Schindler’s List: not pleasant, but powerful
Originally written October 2020 for Jumptin
It took a long time to find long enough to give Spielberg’s momentous Schindler’s List a fitting viewing. Coming in after one failed attempt 8 years ago and three years of film studies, I was at-least a little wise as to what awaited me as I settled down for the afternoon, but still woefully unprepared to travel through this wartime tragedy epic unscathed.
Few don’t know what it’s about, or some of its more notable aspects. I was in the same boat and yet each moment hit as though it were its own revelation. The measured sincerity of Liam Neeson, dancing around Ben Kingsley’s heartbreakingly conflicted Itzhak Stern, is a most confusing thing to enjoy, and yet it is just so exceptionally played out that even with eyes full of harrowed tears it shines through.
Spielberg went to great lengths to demonstrate the very lifelessness of the holocaust and Nazi Europe in general, and such plainly explainable use of a cinematic sledgehammer like greyscale worries a well-fed eye, but those concerns are misplaced. While colour is one, actually rather small aspect of this film’s import, the remarkable profundity of it for me was just how human it remains in spite of its morbid story, enormous runtime, memorial-esque pacing and unrelenting commitment to the horror of the holocaust. There are brave cracks of joy, standing on the shoulders of horror-fraught, black moments of dramatic relief from the platform to the shower block. In the closing bookend and even the bittersweet tribute that finally brings proceedings to a dignified end, there is hope for humanity, and thus by extension, simply, humanity.
There is humanity also, a more innate, quite instinctive kind, in the care and nuance with which some of the darkest figures in our history are explored. Ralph Fiennes exceptionally fills Amon Göth’s goose stepping boots large enough to let us poke and prod at him up close in all his sadistic horror, but nevertheless — imperatively — as a self-questioning, almost vulnerable, and certainly not inaccessible human. A prolonged, unblinking glimpse into the monster’s psyche, spending moment after uncomfortable moment with him, is so much more powerful than beating about the caricatured Nazi bush — no matter how safe and sanctioned that practice may be, and is another realm in which this film lifts itself to a special kind of level.
While it dramatises and reorganises aspects of its source story, Schindler’s List even earns a rare but contextually valuable nod from the creative graveyard that is historiology, and experienced a near clean sweep of victories in the handful of censorship battles it was faced with back in 1993. Whether it would stand the same success in today’s political climate is a worthy question, but not of my interest right now, in the throes of a knife-edge American election which pits old but gold centre-right rationalism on par with shit-splurging, truth-gutting, self-centered and institutionally maleducated demagogy. The only thing more sad than the revelation that this harrowing but transformative cinematic reminder may be more needed than ever, is the realisation that it would likely fall on blind eyes and deaf ears today, though I suppose those facts go hand in hand, and the world could still be a different place tomorrow. Anyway, it remains only to be said that this film very briefly makes the strongest moral argument for capitalism I’ve ever seen, before one realises that the entire origin of the nightmare it is set within is a direct consequence of it. There is still such an encouraging and, for me, completely disarming demonstration of the innate goodness of (some) men, but it would of course have been better were heroes like Oskar Schindler never needed. A bit like this film altogether really, to go full circle.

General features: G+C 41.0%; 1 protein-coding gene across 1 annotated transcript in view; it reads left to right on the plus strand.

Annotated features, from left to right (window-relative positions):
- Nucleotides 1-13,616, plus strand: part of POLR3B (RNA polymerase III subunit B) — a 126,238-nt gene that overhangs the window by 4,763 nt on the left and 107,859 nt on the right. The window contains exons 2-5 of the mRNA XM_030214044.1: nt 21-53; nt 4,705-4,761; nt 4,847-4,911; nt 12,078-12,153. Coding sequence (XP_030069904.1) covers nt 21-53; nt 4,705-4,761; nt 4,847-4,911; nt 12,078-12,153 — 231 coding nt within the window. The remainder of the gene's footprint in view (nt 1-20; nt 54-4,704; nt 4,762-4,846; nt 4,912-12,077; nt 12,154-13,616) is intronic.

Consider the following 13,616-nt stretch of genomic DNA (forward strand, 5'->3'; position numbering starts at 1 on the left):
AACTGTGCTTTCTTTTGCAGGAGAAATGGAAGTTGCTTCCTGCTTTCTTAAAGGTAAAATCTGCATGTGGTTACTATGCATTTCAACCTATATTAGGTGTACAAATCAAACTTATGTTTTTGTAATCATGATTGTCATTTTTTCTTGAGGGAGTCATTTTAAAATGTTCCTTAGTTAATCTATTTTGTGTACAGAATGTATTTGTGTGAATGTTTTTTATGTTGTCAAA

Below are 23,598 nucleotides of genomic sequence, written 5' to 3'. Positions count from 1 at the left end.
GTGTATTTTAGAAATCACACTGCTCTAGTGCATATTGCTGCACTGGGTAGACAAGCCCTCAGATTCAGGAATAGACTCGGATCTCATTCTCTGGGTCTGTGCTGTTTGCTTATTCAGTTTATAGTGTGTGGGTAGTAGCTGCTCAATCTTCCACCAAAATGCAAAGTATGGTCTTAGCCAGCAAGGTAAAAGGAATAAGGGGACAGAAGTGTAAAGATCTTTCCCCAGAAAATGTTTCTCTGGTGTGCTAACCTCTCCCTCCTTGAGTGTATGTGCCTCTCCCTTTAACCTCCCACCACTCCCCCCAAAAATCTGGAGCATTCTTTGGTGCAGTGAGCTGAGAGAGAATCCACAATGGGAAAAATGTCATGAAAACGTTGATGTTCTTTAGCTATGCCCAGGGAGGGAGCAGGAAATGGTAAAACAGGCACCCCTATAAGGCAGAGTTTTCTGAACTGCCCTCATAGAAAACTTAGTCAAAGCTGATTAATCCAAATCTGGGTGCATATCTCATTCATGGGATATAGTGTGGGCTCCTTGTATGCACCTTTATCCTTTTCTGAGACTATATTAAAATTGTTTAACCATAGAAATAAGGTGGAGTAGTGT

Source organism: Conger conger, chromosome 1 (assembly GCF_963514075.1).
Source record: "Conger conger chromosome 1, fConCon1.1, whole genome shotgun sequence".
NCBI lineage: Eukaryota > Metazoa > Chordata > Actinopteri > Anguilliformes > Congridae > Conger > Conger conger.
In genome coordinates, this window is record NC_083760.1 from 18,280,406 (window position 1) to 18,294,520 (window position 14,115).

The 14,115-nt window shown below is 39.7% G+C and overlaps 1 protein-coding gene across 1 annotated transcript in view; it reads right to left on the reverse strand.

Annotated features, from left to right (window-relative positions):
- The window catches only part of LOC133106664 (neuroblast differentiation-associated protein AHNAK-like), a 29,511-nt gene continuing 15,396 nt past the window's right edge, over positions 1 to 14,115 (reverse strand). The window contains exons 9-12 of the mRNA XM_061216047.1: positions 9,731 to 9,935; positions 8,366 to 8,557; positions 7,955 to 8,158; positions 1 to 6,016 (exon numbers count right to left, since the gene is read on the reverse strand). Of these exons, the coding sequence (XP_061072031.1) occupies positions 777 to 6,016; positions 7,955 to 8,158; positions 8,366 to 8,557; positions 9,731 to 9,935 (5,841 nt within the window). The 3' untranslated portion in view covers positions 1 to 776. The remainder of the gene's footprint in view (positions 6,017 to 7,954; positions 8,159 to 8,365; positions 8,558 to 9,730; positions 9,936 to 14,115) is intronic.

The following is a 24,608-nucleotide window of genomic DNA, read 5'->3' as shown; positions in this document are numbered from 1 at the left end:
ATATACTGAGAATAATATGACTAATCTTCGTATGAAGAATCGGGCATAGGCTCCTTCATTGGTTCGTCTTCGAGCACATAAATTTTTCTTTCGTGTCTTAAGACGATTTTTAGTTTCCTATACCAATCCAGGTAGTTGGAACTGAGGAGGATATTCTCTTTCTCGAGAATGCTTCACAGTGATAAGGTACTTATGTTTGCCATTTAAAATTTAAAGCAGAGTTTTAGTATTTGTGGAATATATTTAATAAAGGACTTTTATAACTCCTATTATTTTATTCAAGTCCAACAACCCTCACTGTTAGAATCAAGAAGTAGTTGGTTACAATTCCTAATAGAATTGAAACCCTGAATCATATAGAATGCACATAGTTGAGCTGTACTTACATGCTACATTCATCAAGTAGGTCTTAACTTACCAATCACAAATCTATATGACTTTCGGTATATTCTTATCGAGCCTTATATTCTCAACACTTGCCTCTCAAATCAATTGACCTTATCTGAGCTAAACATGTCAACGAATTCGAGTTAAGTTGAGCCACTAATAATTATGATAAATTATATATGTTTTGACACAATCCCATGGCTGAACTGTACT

Bringing this home, I’m left resisting an urge to lift the tone of this write-up, but I know to do so would cheapen the point of the film in question. I can only go so far as to say that the other niggling urge, that familiar pressure to see merit in a film as legendary and decorated as this, need not be indulged to admit the achievement of this work. Granted, it completely lifted a scene from the little-known Zastihla mě noc but other than that, and the runtime if you’re really not in the mood (though why would anyone in their right mind watch this on a whim), this is an incredibly hard-hitting, well made, and most importantly human piece of cinema.
I’m on Letterboxd.